A LOVE SUPREME

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Monday, June 04, 2007

McSex

Living in a porn-saturated culture naturally produces a larger proportion of addicts. It also, perhaps, produces quite the opposite - a general populace for whom porn is simply no big deal. Sexuality becomes akin to a desire for an afternoon snack or the need to sleep 6-8 hours in a night. Hence the following point:

Therefore, I don’t accept “the thesis of an increasingly pornographic logic of social relations and poltical conditions.” To the contrary: there is nothing exceptional, central, or privileged about pornography and the “pornographic” today. Pornography simply conforms to the same protocols and political conditions, the same commodity logic, as do all other forms of production, circulation, and consumption. Porn today isn’t the least bit different from cars, or mobile phones, or running shoes. It embodies a logic of indifferent equivalence, even as it holds out the thrilling promise of transgression and transcendence — a promise that, of course, it never actually fulfills. [from The Pinocchio Theory]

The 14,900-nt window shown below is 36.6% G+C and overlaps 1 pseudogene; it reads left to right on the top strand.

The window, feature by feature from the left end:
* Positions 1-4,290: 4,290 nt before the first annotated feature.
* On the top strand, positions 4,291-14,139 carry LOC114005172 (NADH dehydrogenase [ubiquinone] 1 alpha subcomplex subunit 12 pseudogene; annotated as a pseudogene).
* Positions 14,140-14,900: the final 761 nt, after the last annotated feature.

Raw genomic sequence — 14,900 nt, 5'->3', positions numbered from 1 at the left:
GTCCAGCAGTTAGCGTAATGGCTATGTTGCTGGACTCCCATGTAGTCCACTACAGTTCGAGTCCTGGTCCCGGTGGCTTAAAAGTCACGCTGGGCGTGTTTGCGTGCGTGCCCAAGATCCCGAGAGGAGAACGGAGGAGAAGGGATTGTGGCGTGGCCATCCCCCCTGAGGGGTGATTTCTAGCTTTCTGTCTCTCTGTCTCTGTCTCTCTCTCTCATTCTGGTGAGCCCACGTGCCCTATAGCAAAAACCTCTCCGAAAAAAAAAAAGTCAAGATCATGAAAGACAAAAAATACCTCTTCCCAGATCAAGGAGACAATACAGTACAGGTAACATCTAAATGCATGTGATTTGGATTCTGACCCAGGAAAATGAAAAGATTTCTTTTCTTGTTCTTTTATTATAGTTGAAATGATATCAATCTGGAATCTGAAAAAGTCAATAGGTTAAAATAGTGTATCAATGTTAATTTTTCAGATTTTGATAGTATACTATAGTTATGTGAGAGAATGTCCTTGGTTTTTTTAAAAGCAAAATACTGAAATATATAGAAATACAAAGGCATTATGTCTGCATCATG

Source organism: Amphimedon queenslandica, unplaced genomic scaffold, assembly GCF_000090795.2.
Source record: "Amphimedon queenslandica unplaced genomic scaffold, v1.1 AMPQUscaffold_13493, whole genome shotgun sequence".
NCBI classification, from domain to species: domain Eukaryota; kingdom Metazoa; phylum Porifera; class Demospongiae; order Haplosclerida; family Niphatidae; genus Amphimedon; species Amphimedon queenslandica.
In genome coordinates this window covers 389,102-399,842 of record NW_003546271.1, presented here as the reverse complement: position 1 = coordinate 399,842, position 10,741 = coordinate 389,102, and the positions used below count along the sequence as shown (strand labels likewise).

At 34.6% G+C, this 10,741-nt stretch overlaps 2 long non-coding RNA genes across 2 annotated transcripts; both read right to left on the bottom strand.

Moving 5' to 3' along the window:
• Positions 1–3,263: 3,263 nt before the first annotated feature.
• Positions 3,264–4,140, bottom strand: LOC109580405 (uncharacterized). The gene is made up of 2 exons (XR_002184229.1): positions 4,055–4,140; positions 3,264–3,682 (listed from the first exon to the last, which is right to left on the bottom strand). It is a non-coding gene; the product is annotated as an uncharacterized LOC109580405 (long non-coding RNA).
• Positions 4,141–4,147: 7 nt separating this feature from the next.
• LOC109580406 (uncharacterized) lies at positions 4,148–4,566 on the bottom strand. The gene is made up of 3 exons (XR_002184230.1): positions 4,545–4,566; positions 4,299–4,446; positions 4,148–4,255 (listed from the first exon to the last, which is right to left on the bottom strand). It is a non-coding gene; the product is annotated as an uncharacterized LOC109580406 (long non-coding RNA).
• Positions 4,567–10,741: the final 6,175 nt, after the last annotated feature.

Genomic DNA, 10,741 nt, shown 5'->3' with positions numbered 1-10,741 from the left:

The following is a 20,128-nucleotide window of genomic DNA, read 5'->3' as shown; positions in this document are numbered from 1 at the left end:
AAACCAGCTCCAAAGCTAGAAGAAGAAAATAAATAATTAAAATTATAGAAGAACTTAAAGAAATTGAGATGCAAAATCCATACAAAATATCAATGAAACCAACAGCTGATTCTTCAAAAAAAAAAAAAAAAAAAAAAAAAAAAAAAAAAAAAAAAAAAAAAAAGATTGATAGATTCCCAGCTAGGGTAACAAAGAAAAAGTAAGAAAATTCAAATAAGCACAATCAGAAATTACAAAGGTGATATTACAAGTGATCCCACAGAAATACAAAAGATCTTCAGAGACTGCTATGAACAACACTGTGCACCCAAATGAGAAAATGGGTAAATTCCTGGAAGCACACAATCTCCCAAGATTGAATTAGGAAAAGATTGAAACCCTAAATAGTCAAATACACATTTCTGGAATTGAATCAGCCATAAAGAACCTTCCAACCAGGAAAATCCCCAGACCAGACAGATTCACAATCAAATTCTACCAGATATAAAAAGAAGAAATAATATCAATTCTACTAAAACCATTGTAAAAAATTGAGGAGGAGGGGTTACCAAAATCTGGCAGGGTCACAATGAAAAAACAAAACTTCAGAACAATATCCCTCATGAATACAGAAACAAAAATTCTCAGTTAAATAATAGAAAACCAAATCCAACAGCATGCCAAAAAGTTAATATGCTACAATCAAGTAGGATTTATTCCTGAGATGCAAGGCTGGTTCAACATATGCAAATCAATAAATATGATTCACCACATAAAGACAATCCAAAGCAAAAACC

Getting online Porn is the equivalent today of getting a value meal at the drive through. Then comes along we Christians. We project the immorality of our culture through the megaphones and denounce and decry the degradation and depravity. But would we have just as much luck proposing the immorality of a trip through one's local McDonald's?

What is the latest count on the amount of customers served at McDonald's? And is this any longer a staple of its success? McDonald's used to use it's volume of customers served as a marketing tool. The number of customers served displayed prominently somewhere below the glowing golden arches. Anymore may regard the billions of people served as a badge of shame. And the folks at McDonald's marketing know it too. What's one of the first things you will see these days on the McDonald's website? A link to the page on corporate responsibility.

I have no moral objection to the McDonald's corporation, it's food, it's folks or it's fun. (Remember that old jingle, "Food, folks and fun. You know the one, its McDonald's. For food, folks and fun.") Heck, I worked at McDonald's for a whole year in high school. But while I don't renounce the corporation I do know that food was not meant to be McFood. You don't have to have a job at McD's to realize that the "fast food" at McDonald's is more "fast" and less "food." A steady diet will lead to an early grave, and there's a reason for it.